I once read a story about a group of amateur adventurers who crossed Greenland on foot. Prior to their journey, they trained intensely, preparing for every conceivable situation. Conditions were harsh, and at times they questioned their decision to walk across a barren snowfield as big as Texas, but they somehow persevered, not only shattering the previous record but also beating a team of professional athletes competing against them. They thought of everything, except how to end the journey.

Confidence and optimism fueled them at the beginning, helping them overcome the bitter cold, endless sunlight, and physical exhaustion. Then, someone made a mistake, accidentally leaving a tent pole behind. They were in the middle of Greenland, however, so they could not quit, or they would certainly freeze to death. Turn back, and they wasted months of preparation, so they had no choice but to continue. One mistake led to another, and morale dipped and personalities clashed. Confidence and optimism vanished, but they succeeded, nonetheless, fueled only by sheer grit. Eventually, however, they saw the end in sight, so optimism and hope once again returned. Unfortunately, that was when things went wrong.

Despite far exceeding their wildest expectations, shattering the old record and besting an Olympic athlete, their “victory” was hollow. With only a few miles to go and with their goal literally in sight, mistakes, conflicts, and old-fashioned human nature bubbled up to overshadow their historic accomplishment. They wisely jettisoned excess gear and food on the last day, but they should have also laid down other weights that so easily beset us during prolonged stress: frustrations, grudges, resentment, and unforgiveness. Victory can never be shared through finger-pointing, so the relationship that sustained them through incredible hardship festered into something poisonous.

A year ago this month, we all started a long, unplanned walk across Greenland together. Unlike our heroes, we were not prepared for what would unfold. International chaos. Vast economic damage. Disruption to every routine. Everyone suffered a new kind of stress; nevertheless, most places faced it all as a community. We cussed and discussed (sometimes COVID and sometimes each other), but we trudged through it together. When mistakes were made or when one of us was weak, others stepped in. When people’s nerves frayed, we blamed it on the Rona, and moved on.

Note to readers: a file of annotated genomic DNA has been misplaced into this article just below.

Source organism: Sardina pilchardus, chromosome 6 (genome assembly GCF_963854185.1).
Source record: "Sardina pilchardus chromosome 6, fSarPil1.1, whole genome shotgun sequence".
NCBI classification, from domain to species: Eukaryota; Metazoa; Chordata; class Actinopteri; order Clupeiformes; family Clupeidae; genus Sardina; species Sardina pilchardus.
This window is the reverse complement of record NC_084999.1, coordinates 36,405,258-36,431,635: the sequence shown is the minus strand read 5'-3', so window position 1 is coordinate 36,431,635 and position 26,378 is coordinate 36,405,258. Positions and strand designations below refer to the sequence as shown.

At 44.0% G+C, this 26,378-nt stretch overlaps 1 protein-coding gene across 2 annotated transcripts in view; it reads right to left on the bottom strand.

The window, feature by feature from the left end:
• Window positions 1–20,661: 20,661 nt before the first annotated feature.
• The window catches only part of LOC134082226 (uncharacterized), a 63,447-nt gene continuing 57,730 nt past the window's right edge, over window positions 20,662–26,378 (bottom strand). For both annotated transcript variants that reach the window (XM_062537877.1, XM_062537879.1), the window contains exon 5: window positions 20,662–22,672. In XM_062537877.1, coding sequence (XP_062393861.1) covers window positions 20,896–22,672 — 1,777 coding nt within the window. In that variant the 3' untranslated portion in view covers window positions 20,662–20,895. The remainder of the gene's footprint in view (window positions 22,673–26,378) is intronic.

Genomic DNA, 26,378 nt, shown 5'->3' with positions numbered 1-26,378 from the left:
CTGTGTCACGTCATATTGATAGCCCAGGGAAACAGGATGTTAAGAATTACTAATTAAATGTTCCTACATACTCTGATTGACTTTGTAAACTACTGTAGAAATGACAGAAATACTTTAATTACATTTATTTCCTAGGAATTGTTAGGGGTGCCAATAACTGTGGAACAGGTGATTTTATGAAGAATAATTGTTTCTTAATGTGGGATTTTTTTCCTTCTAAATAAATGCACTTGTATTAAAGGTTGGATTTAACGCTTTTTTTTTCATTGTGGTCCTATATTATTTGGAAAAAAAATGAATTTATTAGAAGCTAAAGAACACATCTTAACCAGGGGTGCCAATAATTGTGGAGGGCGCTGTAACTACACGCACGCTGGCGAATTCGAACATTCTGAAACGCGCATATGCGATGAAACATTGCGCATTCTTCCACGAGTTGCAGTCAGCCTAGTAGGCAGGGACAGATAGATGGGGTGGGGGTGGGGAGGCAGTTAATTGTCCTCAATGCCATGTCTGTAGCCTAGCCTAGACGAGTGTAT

We never quite knew when it would end, but we can now see the end of our journey on the distant horizon. As we approach the one-year mark of the pandemic officially disrupting our world, we have another special challenge: how to prevent a year’s worth of frustrations from bubbling up in the months to come. Like our Greenland party shows us, bitterness can often emerge after such a grueling, albeit successful, journey. Instead of emerging with an unbreakable bond of fellowship, their journey fractured them.

I feel blessed to have taken this journey with fellow Oklahomans. We faced our walk across Greenland in unique ways. Yes, we cussed and discussed, but we figured most things out. No one did it perfectly, but no community did it better. The stress squeezed out some unpleasant attitudes and actions in almost everyone. As we finish this journey, we must intentionally extend grace to each other. Let any shortcomings die with the virus. We must leave the soiled, useless baggage on the snow.

Chalk it up to COVID and forgive, for finger-pointing rarely strengthens relationships. The paths of bitterness, frustrations, grudges, and resentment emerging on a national level will never lead to peace. We all must decide now to resist this path. We must chart our own course of forgiveness, appreciation, joy, and restoration. We must intentionally extend grace to each other to ensure a future bound in fellowship instead of bitterness. We have walked across Greenland together, Oklahoma, and we can see our warm destination ahead! Let’s resolutely determine to have an attitude of gratitude. And while we are at it, please continue to pray for the safety of our schools each second Sunday of the month.

Tom Deighan is a public educator and currently serves as superintendent of Duncan Public Schools. He may be reached at deighantom@gmail.com

Recommended for you